People! It’s March 5th. He was working on his slider and it’s not dropping yet. Worry at the end of the month. This is just warming up.

        Liked by 2 people

        • The fans typically are not nuts. Even Phillies fans are pretty laid back, at least the ones visiting. I don’t watch many televised spring training games.

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  4. Nice series, Indy. I enjoyed catching up on your ST adventures. Busy all week end, so I read them this morning. I’m in a baseball mood now!

    BTW, I saw your note for Karaoke singing, too. I have a rather long story about singing in bars in Japan that I will share at a later date. This was back in the 1980’s.

    Liked by 1 person

      • In January 1988 a friend of mine and I were sent by our company to do a technical consult at a chemical plant in Japan. It was located in a small town not far by bullet train from Nagoya. We spent about a month there and got a pretty full-dip immersion into Japanese business culture of the time.

        For reference, you could say that the experience was very “Lost in Translation” – although without the Scarlett Johansson part, more’s the pity.

        Our hosts were in general impeccable in their hospitality. The relatively small town where we stayed was not very used to hosting Americans at the time; we were something of a rarity – so they organized various dance and theatre presentations for us and took us on a guided tour of the sacred sites in Kyoto.

        All very cool. But part of the hospitality was the good old-fashioned Japanese business dinner – which some of you may be familiar with. I’m not sure how it is these days; but in 1988 it was very male, very loud; kneeling at a table eating lots of raw fish and drinking vast quantities of alcohol (primarily beer). Over the course of the time we were there we probably survived about ten of those dinners. Karaoke was actually pretty new in the United States then, and I’m not sure it was that much older in Japan. But, after we had been imbibing vast quantities for a while, our hosts would urge us to get the microphone up front and do some singing. Not being by nature a heavy drinker, I was usually in a state by that point where it was pretty easy to talk me into it.

        I played a musical instrument in high school, but at that point in my life I had no training in singing (I have since improved on that item). I was pretty damned horrible. But they loved it. It was either the fact that they could get these foreigners to do the stuff, or maybe they just thought i was hilarious. Amazingly, all the karaoke I saw there was in English, even for people who spoke almost no English. There was a little video screen up at the front that you could follow while people cheered you on.

        They loved pop ballads. I remember singing “Diana” by Paul Anka over and over. It was funny, because translated into Japanese and back into English, the songs could be a lot different from what you expected. But Sinatra was The Man. You had to develop a whole repertoire of Sinatra hits.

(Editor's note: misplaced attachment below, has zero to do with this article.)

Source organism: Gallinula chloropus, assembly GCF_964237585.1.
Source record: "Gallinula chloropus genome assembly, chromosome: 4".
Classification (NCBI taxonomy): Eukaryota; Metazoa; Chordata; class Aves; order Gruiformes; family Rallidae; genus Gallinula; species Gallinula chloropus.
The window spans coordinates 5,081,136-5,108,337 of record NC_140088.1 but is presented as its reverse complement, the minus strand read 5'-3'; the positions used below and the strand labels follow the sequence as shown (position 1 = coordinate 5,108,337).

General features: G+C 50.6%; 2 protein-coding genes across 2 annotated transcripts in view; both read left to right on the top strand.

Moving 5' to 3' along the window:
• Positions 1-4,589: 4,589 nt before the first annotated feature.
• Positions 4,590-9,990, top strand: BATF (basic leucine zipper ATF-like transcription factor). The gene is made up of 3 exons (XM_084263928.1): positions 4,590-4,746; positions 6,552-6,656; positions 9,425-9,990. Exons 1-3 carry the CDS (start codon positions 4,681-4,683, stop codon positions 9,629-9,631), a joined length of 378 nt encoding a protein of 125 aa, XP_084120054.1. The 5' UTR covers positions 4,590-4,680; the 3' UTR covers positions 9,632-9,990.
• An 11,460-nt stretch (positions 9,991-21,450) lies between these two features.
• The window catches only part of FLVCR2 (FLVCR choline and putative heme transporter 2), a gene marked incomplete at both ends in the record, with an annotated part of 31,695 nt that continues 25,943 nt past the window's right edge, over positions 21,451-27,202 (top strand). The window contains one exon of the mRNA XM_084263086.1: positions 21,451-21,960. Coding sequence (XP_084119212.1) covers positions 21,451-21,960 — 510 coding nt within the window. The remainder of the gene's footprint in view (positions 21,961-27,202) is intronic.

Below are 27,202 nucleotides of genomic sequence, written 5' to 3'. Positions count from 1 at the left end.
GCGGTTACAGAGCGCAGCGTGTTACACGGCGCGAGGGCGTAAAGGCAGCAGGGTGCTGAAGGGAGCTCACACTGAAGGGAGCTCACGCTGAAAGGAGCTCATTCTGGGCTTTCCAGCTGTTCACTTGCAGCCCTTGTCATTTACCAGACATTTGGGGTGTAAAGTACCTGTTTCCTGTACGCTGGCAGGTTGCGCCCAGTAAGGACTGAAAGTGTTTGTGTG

In fact, my traveling buddy and I became a karaoke duet. The whole bar would be cheering and yelling as we sang the stuff. And we were terrible. But they would hardly let us sit down. We finally developed a routine. When it was time to leave the bar, our friends would go get the taxi and get our coats. Paul and I would do a final rendition of “My Way” and then I would shout “Soshite oyasumi, min’na arigatōgozaimasu!”
        (roughly, “Thank you everybody, and good night!”)

        It was fun. And I can imagine nothing I have done in my life that was less like me. But that was long ago and far away……..

        Liked by 2 people

        • That story is fantastic. You win the Karaoke Blog.

          I would pay money and/or give up a couple of days of my life to have seen you doing that. (The latter years anyway–those last few days suck, I’ve seen them.)

          “For reference, you could say that the experience was very “Lost in Translation” – although without the Scarlett Johansson part, more’s the pity.”

          I bet your wife was pretty happy about that. 😉 She is one beautiful woman.

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        • All of the witnesses but one have not survived the last 30 years or live at least seven thousand miles away. Paul, my fellow traveler, is several years older than I. But he told the story at his retirement party.

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        • Nah, I let 28 years of regular life do the job, Indy. Besides, most of the survivors were just as drunk as I was. They didn’t know who I was, and they all live in a little town in southern Japan.

          That’s pretty covered up.

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        • If you met me in person you would probably assume stone-cold assassin was more likely that drunken karaoke singer.

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  5. And Inda continues to absolutely refuse to give COPO any credit whatsoever. He’s the one who mentioned Tanaka pitching. At this point, he could break the news that Mike Trout got suspended for PEDs and she’d give me credit for it. 😛

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  6. “Or, just hire a hooker and eat wings with her. Why get sexually frustrated? Have your wings and eat them too. Wow, I have really gone on a tangent here. Back to baseball.”

    Yeah, that. HA!

    Liked by 1 person

  7. Pingback: Spring Training 2016 Part 3: Yankees v. Phillies, Glutton for Punishment – Random Thoughts and Other Musings